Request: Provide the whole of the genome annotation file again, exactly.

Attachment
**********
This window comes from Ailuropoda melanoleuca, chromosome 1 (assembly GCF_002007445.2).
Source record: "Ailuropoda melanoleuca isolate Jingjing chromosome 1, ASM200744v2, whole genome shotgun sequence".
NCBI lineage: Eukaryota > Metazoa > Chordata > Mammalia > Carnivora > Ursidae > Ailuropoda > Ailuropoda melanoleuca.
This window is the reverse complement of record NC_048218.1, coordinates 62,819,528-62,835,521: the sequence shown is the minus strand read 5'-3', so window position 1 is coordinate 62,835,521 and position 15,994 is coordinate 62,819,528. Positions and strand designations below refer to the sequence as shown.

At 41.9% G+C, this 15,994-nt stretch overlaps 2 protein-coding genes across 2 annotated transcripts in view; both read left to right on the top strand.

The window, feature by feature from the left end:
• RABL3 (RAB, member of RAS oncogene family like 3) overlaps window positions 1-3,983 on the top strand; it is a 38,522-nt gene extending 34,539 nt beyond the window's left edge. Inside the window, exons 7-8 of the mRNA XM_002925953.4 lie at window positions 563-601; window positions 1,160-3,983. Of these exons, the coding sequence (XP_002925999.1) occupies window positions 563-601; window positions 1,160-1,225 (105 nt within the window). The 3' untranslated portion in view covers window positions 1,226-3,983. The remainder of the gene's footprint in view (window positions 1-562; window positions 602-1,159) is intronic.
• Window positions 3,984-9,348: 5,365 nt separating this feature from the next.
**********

This window comes from Ailuropoda melanoleuca, chromosome 1 (assembly GCF_002007445.2).
Source record: "Ailuropoda melanoleuca isolate Jingjing chromosome 1, ASM200744v2, whole genome shotgun sequence".
NCBI lineage: Eukaryota > Metazoa > Chordata > Mammalia > Carnivora > Ursidae > Ailuropoda > Ailuropoda melanoleuca.
This window is the reverse complement of record NC_048218.1, coordinates 62,819,528-62,835,521: the sequence shown is the minus strand read 5'-3', so window position 1 is coordinate 62,835,521 and position 15,994 is coordinate 62,819,528. Positions and strand designations below refer to the sequence as shown.

At 41.9% G+C, this 15,994-nt stretch overlaps 2 protein-coding genes across 2 annotated transcripts in view; both read left to right on the top strand.

The window, feature by feature from the left end:
• RABL3 (RAB, member of RAS oncogene family like 3) overlaps window positions 1-3,983 on the top strand; it is a 38,522-nt gene extending 34,539 nt beyond the window's left edge. Inside the window, exons 7-8 of the mRNA XM_002925953.4 lie at window positions 563-601; window positions 1,160-3,983. Of these exons, the coding sequence (XP_002925999.1) occupies window positions 563-601; window positions 1,160-1,225 (105 nt within the window). The 3' untranslated portion in view covers window positions 1,226-3,983. The remainder of the gene's footprint in view (window positions 1-562; window positions 602-1,159) is intronic.
• Window positions 3,984-9,348: 5,365 nt separating this feature from the next.